My Madrid born husband does not like bacon. Will not, under any circumstances, eat it. He had the fortune 😉 of marrying a Canadian with a German Irish background. We love bacon! Still, I have to respect his likes and dislikes, so when I promised him I would make him Julia Child’s Beouf Bourgignon (forgetting that it had bacon in it), I knew I would have to make adjustments. My sister Anya told me that this stew rocked and I was determined to try it. In Spain, where we live, we have a cured ham that has a similar taste to bacon, with less fat. So I asked my hubby about it and he told me that he had a lot of it stashed away in the freezer for when he makes his cocido, which is another type of stew. I decided that I would be brave and try to improvise using his ham. I was really nervous, but I did as any intelligent person would do. I poured a glass of wine and went to work!😅
I sliced the ham. Then simmered it over low heat for 10 minutes, as the recipe says. I drained the ham and ended up with a bacon like flavoured broth. I used this broth later on in the recipe as a replacement for bacon rind.
After simmering and draining, I fried it.
I am now including the entire original recipe with adjustments I made. Honestly, I didn’t make many. It is so wonderful that it doesn’t need them.
BOEUF À LA BOURGUIGNONNE
[Beef Stew in Red Wine, with Bacon, Onions]
As is the case with most famous dishes, there are more ways than one to arrive at a good boeuf bourguignon. Carefully done, and perfectly flavored, it is certainly one of the most delicious beef dishes concocted by man, and can well be the main course for a buffet dinner. Fortunately you can prepare it completely ahead, even a day in advance, and it only gains in flavor when reheated.
VEGETABLE AND WINE SUGGESTIONS Boiled potatoes are traditionally served with this dish. Buttered noodles or steamed rice may be substituted. If you also wish a green vegetable, buttered peas would be your best choice. Serve with the beef a fairly full-bodied, young red wine, such as Beaujolais, Côtes du Rhône, Bordeaux-St. Émilion, or Burgundy.
For 6 people
A 6-ounce chunk of bacon Remove rind, and cut bacon into lardons (sticks, ¼ inch thick and 1 ½ inches long). Simmer rind and bacon for 10 minutes in 1 ½ quarts of water. Drain and dry.
Preheat oven to 450 degrees.
A 9- to 10-inch fireproof casserole
3 inches deep 1 Tb olive oil or cooking oil.
A slotted spoon
Sauté the bacon in the oil over moderate heat for 2 to 3 minutes to brown lightly. Remove to a side dish with a slotted spoon. Set casserole aside. Reheat until fat is almost smoking before you sauté the beef.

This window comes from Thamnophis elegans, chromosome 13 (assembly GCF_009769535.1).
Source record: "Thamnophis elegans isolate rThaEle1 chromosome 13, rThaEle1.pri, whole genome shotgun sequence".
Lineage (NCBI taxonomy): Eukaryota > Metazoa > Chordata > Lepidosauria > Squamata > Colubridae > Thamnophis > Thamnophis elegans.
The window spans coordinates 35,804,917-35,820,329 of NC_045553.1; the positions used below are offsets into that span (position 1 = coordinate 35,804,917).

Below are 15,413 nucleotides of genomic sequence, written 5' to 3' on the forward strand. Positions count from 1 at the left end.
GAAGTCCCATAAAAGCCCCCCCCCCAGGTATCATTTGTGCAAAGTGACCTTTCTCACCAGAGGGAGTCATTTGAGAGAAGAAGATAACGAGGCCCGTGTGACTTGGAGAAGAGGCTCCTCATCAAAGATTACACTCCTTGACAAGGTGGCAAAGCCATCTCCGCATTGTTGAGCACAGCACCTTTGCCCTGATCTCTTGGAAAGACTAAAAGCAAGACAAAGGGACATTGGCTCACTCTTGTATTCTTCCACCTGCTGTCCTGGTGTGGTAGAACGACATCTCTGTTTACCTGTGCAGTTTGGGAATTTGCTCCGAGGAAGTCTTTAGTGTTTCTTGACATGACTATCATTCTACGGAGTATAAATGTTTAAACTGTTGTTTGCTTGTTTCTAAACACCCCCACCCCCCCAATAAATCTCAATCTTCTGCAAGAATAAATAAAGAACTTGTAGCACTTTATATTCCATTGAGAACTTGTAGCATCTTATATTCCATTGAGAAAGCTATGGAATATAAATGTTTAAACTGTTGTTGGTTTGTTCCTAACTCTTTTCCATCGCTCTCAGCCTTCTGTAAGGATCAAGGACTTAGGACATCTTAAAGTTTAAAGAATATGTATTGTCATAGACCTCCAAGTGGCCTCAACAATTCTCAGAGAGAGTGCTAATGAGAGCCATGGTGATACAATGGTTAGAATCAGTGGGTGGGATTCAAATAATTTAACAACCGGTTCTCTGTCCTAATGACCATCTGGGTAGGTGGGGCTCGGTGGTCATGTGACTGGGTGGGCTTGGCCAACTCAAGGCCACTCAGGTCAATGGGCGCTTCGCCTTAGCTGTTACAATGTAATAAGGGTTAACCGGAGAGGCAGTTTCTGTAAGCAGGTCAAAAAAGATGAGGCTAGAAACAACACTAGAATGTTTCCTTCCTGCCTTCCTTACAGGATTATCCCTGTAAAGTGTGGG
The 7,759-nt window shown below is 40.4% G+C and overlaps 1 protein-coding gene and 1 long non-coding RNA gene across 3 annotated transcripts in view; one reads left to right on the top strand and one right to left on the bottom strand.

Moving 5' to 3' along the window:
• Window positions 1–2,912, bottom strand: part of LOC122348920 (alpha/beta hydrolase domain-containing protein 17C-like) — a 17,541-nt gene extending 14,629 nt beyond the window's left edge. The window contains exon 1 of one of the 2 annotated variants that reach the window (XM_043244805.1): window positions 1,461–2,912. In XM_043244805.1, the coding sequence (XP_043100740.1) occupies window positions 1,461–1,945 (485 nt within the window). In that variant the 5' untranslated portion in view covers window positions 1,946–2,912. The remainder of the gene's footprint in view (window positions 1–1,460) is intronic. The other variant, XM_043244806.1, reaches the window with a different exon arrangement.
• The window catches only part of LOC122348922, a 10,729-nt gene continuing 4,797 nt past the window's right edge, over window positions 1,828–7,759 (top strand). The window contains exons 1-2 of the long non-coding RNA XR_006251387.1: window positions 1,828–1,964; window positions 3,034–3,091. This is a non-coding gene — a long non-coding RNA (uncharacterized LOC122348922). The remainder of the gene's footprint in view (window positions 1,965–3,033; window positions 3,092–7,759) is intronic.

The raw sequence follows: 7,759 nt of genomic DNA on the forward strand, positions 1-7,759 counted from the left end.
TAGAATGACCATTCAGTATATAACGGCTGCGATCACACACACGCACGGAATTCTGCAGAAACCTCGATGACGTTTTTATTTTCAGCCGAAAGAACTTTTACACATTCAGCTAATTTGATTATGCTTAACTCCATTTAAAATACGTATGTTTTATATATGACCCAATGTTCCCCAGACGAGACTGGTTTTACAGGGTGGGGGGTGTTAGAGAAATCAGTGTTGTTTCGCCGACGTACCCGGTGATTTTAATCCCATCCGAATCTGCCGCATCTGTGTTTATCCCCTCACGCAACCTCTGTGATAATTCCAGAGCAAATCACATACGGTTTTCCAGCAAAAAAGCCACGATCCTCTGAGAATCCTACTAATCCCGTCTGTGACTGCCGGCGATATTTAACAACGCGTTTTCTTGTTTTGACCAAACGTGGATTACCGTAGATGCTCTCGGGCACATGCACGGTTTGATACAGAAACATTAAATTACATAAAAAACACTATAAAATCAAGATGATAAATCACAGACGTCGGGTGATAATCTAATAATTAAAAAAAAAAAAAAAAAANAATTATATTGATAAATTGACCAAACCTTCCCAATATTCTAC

3 lbs. lean stewing beef cut into 2-inch cubes
Dry the beef in paper towels; it will not brown if it is damp. Sauté it, a few pieces at a time, in the hot oil and bacon fat until nicely browned on all sides. Add it to the bacon.
1 sliced carrot
1 sliced onion
In the same fat, brown the sliced vegetables. Pour out the sautéing fat.
1 tsp salt
¼ tsp pepper
2 Tb flour
Return the beef and bacon to the casserole and toss with the salt and pepper. Then sprinkle on the flour and toss again to coat the beef lightly with the flour. Set casserole uncovered in middle position of preheated oven for 4 minutes. Toss the meat and return to oven for 4 minutes more. (This browns the flour and covers the meat with a light crust.) Remove casserole, and turn oven down to 325 degrees.
3 cups of a full-bodied, young red wine such as one of those suggested for serving, or a Chianti
2 to 3 cups brown beef stock or canned beef bouillon [ I used 1 cup of beef bouillon and 1 cup of the broth I had from simmering the ham in the beginning of the recipe
1 Tb tomato paste
2 cloves mashed garlic
½ tsp thyme
A crumbled bay leaf
The blanched bacon rind [I did not use this]
Stir in the wine, and enough stock or bouillon so that the meat is nearly completely covered
Add the tomato paste, garlic, herbs, and bacon rind. Bring to simmer on top of the stove. Then cover the casserole and set in lower third of preheated oven. Regulate heat so liquid simmers very slowly for 2 ½ to 3 hours. The meat is done when a fork pierces it easily.
When the meat is tender, pour the contents of the casserole into a sieve set over a saucepan. Wash out the casserole and return the beef and bacon to it.
Skim fat off the sauce.[I had no fat to skin off] Simmer sauce for a minute or two, skimming off additional fat as it rises. You should have about 2 ½ cups of sauce thick enough to coat a spoon lightly. If too thin, boil it down rapidly. If too thick, mix in a few tablespoons of stock or canned bouillon. Taste carefully for seasoning.
Pour the sauce over the meat and vegetables.
(*) Recipe may be completed in advance to this point.
FOR IMMEDIATE SERVING: Cover the casserole and simmer for 2 to 3 minutes, basting the meat and vegetables with the sauce several times. Serve in its casserole, or arrange the stew on a platter surrounded with potatoes, noodles, or rice, and decorated with parsley. FOR LATER SERVING: When cold, cover and refrigerate. About 15 to 20 minutes before serving, bring to the simmer, cover, and simmer very slowly for 10 minutes, occasionally basting the meat with the sauce.
I will quote my husband, “I am levitating”.
Thanks to Anya who recommended the recipe, and of course, to Julia.